The Southwestern Historical Quarterly, Volume 62, July 1958 - April, 1959 Page: 437
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B Hall of Texas
,On March 17, 1937, the B Hall reunion unanimously passed
a resolution opposing the Hall's destruction, adopting the slogan,
"You may tear down the Alamo, but never B Hall.""11
The seriousness and sadness of the 1937 reunion, however, did
not dampen the memories of the past. Many in attendance then
still report they recalled the stunt of having an inmate's trunk
hauled to the front door of his girl's house. They remembered
that the Hall was the "citadel of democracy"-that bed slats had
convinced Dr. Schoch he should lead the Hall's musicians-that
the wearing of pajamas was not tolerated in the Hall-that more
than 4,000 boys had lived there-that the democratic spirit of
B Hall was anathema to some faculty members and group leaders
-that B Hall never had a comfortable chair except when bor-
rowed from the Woman's Building-that obscene jokes were taboo
-that stacking a room was a good offset to overdecoration-that
the removal of bed slats from a roommate's bed or sewing together
his breeches legs was always helpful.119 In their kangaroo court
there were no suspended sentences or invoking of the Fifth
On May 30, 1952, University Chancellor James P. Hart rec-
ommended to the Board of Regents that B Hall be razed "due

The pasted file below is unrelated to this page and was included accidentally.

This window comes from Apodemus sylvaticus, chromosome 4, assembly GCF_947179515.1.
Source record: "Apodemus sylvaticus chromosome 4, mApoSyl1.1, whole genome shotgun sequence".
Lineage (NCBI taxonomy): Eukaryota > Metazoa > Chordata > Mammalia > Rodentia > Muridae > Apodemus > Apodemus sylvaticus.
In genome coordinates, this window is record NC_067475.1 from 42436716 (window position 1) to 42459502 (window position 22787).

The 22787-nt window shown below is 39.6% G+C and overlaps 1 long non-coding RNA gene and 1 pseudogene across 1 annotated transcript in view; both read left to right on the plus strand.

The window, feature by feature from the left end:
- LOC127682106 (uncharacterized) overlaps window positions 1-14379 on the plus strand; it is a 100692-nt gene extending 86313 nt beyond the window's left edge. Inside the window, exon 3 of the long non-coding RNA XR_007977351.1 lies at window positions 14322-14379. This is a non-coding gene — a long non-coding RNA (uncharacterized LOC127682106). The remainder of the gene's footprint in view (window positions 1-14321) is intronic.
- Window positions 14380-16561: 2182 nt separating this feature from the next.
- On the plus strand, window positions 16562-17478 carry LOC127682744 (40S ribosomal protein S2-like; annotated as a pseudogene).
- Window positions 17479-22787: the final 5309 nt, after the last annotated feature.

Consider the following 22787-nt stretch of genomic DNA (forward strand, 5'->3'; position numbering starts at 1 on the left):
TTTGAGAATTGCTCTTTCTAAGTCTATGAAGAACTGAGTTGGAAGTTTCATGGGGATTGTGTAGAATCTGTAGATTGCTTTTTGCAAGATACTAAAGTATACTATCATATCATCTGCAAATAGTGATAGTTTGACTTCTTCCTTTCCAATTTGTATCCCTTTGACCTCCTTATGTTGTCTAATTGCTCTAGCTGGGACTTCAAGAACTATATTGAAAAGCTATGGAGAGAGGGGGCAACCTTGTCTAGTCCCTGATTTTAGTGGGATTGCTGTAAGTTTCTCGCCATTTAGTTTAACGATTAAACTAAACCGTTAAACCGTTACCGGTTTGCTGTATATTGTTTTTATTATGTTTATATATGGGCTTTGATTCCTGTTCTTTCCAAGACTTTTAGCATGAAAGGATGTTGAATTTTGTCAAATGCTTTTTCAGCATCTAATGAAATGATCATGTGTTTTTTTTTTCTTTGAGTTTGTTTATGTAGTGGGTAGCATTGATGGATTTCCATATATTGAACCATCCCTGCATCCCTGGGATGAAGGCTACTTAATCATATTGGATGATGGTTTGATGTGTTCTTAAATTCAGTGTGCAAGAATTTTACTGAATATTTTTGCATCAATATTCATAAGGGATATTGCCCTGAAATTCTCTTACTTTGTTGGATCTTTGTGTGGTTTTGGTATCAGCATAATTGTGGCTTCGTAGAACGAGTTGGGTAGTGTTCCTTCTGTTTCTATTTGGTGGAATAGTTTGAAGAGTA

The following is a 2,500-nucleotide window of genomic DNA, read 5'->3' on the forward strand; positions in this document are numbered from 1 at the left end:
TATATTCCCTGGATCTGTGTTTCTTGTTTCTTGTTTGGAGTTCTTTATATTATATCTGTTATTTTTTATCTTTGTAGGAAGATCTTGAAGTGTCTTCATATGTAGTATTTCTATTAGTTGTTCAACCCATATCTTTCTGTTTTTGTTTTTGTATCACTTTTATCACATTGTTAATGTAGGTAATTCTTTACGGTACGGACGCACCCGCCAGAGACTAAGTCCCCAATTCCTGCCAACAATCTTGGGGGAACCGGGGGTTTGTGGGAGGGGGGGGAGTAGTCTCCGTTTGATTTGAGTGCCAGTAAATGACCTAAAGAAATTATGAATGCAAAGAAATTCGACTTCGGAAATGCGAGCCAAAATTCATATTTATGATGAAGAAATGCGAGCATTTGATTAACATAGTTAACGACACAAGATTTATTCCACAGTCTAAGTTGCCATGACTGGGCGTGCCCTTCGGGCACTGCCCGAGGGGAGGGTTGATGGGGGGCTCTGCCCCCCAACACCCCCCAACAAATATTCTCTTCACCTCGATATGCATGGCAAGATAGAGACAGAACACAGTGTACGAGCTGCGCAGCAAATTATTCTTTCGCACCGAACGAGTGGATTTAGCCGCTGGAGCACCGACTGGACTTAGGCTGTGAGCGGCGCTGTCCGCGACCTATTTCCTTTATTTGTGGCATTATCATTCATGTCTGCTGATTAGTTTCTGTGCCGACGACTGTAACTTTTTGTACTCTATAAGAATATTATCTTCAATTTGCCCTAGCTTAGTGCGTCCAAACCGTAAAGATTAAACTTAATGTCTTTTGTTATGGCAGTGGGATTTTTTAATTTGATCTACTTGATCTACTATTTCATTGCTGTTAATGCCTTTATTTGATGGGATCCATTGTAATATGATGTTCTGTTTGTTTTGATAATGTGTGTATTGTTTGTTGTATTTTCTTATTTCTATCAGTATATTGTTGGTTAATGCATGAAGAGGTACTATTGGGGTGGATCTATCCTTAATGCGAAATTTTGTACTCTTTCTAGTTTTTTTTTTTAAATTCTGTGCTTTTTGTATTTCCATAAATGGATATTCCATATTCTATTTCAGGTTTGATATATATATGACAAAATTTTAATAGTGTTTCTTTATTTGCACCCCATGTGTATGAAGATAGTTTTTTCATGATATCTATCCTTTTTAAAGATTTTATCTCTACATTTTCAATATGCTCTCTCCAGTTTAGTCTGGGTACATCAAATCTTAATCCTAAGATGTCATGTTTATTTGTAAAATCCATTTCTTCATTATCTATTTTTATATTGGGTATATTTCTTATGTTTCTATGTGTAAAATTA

to failure in the walls ... which creates serious hazard of the
collapse of the structure." The Regents approved Chancellor
Hart's recommendation on July 12, 1952. In October, 1952, B
Hall came down. The "demolition engineer" found the interior
of the original Hall reinforced by more than ten I o x 8 H columns,
apparently placed there in 1925 and long since forgotten.
On December 5, 1952, the Regents' minutes record:
Chancellor Hart reported to the Board that Old B Hall had now
been torn down and that Walter E. Long and Charlton Hall, ex-
students of the University, had purchased for the University a
curved stone balcony, io,ooo clean bricks, cornice blocks, 16o feet
24, 1958; Tom Gambrell to Walter E. Long, July 1, 1958; Arnold Kellersberger to
Walter E. Long, June 18, 1958; T. Edgar Johnson to Walter E. Long, July 9,
1958; John L. Lewis to Walter E. Long, July 9, 1958; W. L. Bradfield to Walter
E. Long, August 21, 1958; John Focht to Walter E. Long, July 17, 1958; Thornton
Hardie to Walter E. Long, August 24, 1958; John Glithero to Walter E. Long,
September 2, 1958 (MSS., in possession of Walter E. Long, Austin, Texas).
11sBrown, B Hall, Texas, 9.
llbid., 1, 2, 3, 6, 7, 9, 11, 28, 76, 111.
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Texas State Historical Association. The Southwestern Historical Quarterly, Volume 62, July 1958 - April, 1959, periodical, 1959; Austin, Texas. (texashistory.unt.edu/ark:/67531/metapth101173/m1/532/: accessed September 23, 2018), University of North Texas Libraries, The Portal to Texas History, texashistory.unt.edu; crediting Texas State Historical Association.